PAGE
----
All posts for the month January, 2016

Nomad. Alchemist. Charlatan. Explorer. All of these words equally describe the Farrow adventurer Jugaar. Plying his trade as an entrepreneurial alchemist and healer in an oversized vardo, the self-styled “Doctor Professor” stands out as a singularly peculiar individual on the roads of western Immoren.

Some commissions are loosey-goosey, with just a few instructions and lots of leeway. Others are very strict and exact, because the client has a very specific vision. Both types of job are fun, but for different reasons. The first are a way to unleash the creativity and interpret the client’s vision however I want. The more strict variety appeal to the engineer in me, the need to solve the puzzle and create a finished product that’s as perfect as possible.

This job was of the second variety, and that was incredibly refreshing while working on it.

Not only did my client (the highly esteemed High Lord Faultimus mod Durmstrang, Esq., II) have a very specific vision for this chartacter, he already had colored art and he’d already kitbashed and sculpted the model.


When I got the model, the first thing I did was zenethal prime it and take pictures so I could see where all of the dark and light bits were. More and more, I’m finding this a very useful first step, it takes out the guesswork on how the light will play over the model.

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When someone approaches you and asks you if you want to paint an old Confrontation model, and they want to pay you to do it, you don’t say no.

This awesome Confrontation Red Karnagh model was a blast to paint, and there are some gorgeous paint jobs for it out there. It’s seemingly static pose radiates strength and menace and I was instantly smitten. The client had pulled some images from Google, and picked what he liked from them which was super helpful. He wanted a tabletop paint job that incorporated grey skin and a snowy-wolf pelt for the helm, and one of the sample photos had very stark contrast on the armor that he liked. The rest we figured out as I tried various things and the character took shape.


I had free reign on the cloak, so I went with red for a few reasons. One, this model will be for a barbarian in D&D, and as we all know, they often see nothing but red. Additionally, the pose doesn’t do much to convey the anger hiding within, so a little outward representation of that would go a long way. Lastly, I hadn’t painted red in a while, so I wanted to.

So, my starting point was the skin and the cloth. Those are the most internal points to the model, and it’s always a good idea to start there. I apologize for the terrible pictures, some of these were taken with my cell. As you’ll see, I also added some deep red as the shadow for the skin, further emphasizing the anger hidden deep inside the barbarian.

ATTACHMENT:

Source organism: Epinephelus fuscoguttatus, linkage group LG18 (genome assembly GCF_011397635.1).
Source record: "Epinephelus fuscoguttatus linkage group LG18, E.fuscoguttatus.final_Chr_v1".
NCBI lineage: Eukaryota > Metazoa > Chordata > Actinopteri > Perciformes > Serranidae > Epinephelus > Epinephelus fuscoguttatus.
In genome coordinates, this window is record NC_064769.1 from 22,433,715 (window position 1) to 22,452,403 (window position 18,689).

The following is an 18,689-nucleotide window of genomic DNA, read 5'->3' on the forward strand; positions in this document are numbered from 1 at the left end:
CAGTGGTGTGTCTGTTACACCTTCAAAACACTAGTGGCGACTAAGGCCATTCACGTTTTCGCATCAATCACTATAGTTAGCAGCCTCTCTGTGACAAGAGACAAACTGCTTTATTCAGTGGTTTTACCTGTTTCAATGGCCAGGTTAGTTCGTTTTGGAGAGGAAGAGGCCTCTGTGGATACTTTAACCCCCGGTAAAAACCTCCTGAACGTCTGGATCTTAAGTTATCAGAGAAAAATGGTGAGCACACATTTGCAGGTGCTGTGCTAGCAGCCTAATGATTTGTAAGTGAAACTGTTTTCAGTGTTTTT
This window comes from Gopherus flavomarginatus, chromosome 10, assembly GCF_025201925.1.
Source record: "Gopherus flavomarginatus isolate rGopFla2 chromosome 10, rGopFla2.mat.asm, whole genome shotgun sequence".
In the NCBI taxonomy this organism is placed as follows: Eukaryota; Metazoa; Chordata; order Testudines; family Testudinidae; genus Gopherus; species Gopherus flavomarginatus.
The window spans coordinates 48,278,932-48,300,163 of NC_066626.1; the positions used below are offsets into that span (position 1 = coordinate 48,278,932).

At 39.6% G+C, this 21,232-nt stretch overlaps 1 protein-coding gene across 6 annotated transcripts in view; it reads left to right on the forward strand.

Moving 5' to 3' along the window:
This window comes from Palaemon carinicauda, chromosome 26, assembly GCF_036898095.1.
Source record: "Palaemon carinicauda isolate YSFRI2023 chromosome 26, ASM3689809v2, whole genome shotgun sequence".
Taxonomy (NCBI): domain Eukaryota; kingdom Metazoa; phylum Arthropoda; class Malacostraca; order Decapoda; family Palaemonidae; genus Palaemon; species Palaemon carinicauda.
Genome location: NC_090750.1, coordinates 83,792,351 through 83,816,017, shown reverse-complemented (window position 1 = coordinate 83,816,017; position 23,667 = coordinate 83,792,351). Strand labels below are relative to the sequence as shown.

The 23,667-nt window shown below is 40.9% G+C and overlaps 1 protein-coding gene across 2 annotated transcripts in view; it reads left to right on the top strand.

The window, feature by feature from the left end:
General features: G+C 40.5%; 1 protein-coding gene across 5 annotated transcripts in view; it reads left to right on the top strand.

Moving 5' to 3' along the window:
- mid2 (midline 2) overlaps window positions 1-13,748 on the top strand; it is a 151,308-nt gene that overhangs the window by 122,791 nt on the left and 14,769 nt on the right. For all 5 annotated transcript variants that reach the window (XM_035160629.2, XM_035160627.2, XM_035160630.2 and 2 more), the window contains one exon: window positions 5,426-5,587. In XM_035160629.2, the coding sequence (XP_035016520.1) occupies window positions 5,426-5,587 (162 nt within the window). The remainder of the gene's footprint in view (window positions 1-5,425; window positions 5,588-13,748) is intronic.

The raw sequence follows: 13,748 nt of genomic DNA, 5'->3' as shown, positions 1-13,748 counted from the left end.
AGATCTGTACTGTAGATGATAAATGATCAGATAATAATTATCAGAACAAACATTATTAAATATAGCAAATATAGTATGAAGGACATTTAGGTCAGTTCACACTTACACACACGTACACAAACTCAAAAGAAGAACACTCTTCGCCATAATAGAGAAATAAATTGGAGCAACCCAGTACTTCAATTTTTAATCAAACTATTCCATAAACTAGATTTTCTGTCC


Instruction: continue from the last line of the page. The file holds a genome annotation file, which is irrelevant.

After getting confirmation that the red was OK, and the skin tone was good, I started in on the furry bits of the helm. We had originally discussed red eyes for the barbarian, and blue ones for the six eyes on the helm. I also put down silver lining on the armor, and took a pass at all of the leather bits using a very familiar recipe (GW Rynox Hide highlighted with flesh tones).



After bouncing these off the client, we made some changes. The brown leather was tossed in favor of having a uniform look across all of the armor and leather. See, I’d made the assumption that the armor was to be metal, when in fact it was a black heavy leather. Thus, metal wasn’t a good choice. We also decided to nix the blue eyes and go for more red on the helm, transforming it from an icon of the barbarian’s frosty northern heritage into a reflection of / a source of his power. I also re-did the fur, since the wash I was trying to use was just too stark. Lastly, I did a sample of the revised armor scheme to see if it was more in line with what the client wanted.


Turns out the new armor was right on the money, so off I went to detail all the armor bits. We made two other minor modifications: the horns went from a brown-to-cream fade to a black-through-grey-to-cream fade, and we made the axe shaft be made from black wood, not brown. Making the model devoid of any color other than red really made the red stand out.

In order to keep the nod to the barbarian’s frosty home, the base was made to look like dark rock covered in snow. I scrounged some wood chips from my yard and went to work on a simple base. Some crushed glass and water effects later and we have a finished model!